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    21 Nov '06 21:541 edit
    Originally posted by sonhouse
    So theoretically an experiment could be done to quantify the effect?
    1500 watts of heat for one hour is about 5000 btu/hrs of heat, so
    20 watt hours in our example would be about 60 btu's so in that unit system it would heat up 6 pints about 10 degrees F more than if you dissolved a discharged battery?
    Has anyone ever heard of just such an experiment? It to the idea of a compressed spring dissolved in acid, where does the energy of compression go?
    picture two springs in acid. one spring compressed, the other not compressed.

    The not compressed spring will dissolve as usual.

    The compressed spring's molecules are compressed with the compression force acting upon them. The acid must overcome this compressive force in order to dissolve the spring. Energy (in the form of heat) is released during this dissolving process at a rate equal to the amount of potential energy contained in the compressed spring.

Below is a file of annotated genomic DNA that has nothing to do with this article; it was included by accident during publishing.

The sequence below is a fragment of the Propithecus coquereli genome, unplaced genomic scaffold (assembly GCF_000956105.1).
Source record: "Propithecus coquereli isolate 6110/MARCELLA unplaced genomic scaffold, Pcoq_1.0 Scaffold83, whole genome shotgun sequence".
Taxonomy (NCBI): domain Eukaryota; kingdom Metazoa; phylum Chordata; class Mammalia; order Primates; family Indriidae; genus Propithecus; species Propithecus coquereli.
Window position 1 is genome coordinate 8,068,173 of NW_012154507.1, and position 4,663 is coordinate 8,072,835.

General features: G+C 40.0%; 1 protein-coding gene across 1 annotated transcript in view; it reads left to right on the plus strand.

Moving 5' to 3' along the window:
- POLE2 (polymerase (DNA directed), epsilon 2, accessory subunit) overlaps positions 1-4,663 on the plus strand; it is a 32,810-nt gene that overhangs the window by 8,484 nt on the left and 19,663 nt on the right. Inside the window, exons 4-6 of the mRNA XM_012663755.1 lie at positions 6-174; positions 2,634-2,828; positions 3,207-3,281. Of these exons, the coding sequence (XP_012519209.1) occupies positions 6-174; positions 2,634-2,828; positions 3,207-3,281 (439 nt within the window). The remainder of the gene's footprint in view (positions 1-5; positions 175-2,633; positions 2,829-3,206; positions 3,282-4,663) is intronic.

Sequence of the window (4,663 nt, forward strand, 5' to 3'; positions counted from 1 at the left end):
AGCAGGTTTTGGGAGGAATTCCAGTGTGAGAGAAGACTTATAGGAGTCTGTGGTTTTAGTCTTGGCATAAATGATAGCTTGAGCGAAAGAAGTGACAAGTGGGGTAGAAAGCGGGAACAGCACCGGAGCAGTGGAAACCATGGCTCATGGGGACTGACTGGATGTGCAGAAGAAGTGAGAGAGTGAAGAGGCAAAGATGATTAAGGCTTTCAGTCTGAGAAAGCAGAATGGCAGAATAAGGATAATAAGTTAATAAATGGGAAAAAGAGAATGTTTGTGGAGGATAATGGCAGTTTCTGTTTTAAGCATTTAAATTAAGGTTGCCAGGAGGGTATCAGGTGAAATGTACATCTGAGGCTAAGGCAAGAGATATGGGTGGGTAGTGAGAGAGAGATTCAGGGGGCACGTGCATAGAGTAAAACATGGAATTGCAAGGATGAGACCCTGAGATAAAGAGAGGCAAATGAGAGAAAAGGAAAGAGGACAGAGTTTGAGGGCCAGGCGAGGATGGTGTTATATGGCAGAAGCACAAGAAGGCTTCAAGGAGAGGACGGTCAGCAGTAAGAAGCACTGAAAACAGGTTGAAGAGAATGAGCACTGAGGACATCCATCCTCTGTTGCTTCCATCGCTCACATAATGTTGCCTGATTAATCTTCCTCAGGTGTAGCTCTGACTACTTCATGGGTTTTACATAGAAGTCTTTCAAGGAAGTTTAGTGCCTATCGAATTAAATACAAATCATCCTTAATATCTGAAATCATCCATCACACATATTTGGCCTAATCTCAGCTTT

6. Subscribersonhouse
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    21 Nov '06 22:26
    Originally posted by uzless
    picture two springs in acid. one spring compressed, the other not compressed.

    The not compressed spring will dissolve as usual.

    The compressed spring's molecules are compressed with the compression force acting upon them. The acid must overcome this compressive force in order to dissolve the spring. Energy (in the form of heat) is released during thi ...[text shortened]... g process at a rate equal to the amount of potential energy contained in the compressed spring.
    Yes, I get that part. What I want to know if anyone ever heard of an experiment to quantify the effect.
  7. SubscriberAThousandYoung
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    21 Nov '06 23:13
    Originally posted by sonhouse
    Yes, I get that part. What I want to know if anyone ever heard of an experiment to quantify the effect.